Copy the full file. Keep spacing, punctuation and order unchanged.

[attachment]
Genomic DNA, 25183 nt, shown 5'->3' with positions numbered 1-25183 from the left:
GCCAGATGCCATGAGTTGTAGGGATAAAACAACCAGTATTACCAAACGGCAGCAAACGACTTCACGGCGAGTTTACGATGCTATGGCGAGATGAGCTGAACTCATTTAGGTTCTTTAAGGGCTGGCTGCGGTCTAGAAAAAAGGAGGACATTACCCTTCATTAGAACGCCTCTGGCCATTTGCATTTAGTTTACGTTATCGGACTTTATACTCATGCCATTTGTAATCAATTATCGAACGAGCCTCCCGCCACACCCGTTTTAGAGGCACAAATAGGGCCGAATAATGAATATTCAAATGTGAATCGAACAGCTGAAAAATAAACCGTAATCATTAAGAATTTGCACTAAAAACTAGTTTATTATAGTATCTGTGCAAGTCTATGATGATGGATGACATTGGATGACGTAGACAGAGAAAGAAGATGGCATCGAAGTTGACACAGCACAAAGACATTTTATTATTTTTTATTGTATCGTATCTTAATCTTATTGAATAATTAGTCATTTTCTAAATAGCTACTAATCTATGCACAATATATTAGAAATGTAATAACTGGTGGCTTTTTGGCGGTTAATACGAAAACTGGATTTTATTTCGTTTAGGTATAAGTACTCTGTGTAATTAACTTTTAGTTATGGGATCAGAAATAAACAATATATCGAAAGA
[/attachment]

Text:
Genomic DNA, 25183 nt, shown 5'->3' with positions numbered 1-25183 from the left:
GCCAGATGCCATGAGTTGTAGGGATAAAACAACCAGTATTACCAAACGGCAGCAAACGACTTCACGGCGAGTTTACGATGCTATGGCGAGATGAGCTGAACTCATTTAGGTTCTTTAAGGGCTGGCTGCGGTCTAGAAAAAAGGAGGACATTACCCTTCATTAGAACGCCTCTGGCCATTTGCATTTAGTTTACGTTATCGGACTTTATACTCATGCCATTTGTAATCAATTATCGAACGAGCCTCCCGCCACACCCGTTTTAGAGGCACAAATAGGGCCGAATAATGAATATTCAAATGTGAATCGAACAGCTGAAAAATAAACCGTAATCATTAAGAATTTGCACTAAAAACTAGTTTATTATAGTATCTGTGCAAGTCTATGATGATGGATGACATTGGATGACGTAGACAGAGAAAGAAGATGGCATCGAAGTTGACACAGCACAAAGACATTTTATTATTTTTTATTGTATCGTATCTTAATCTTATTGAATAATTAGTCATTTTCTAAATAGCTACTAATCTATGCACAATATATTAGAAATGTAATAACTGGTGGCTTTTTGGCGGTTAATACGAAAACTGGATTTTATTTCGTTTAGGTATAAGTACTCTGTGTAATTAACTTTTAGTTATGGGATCAGAAATAAACAATATATCGAAAGA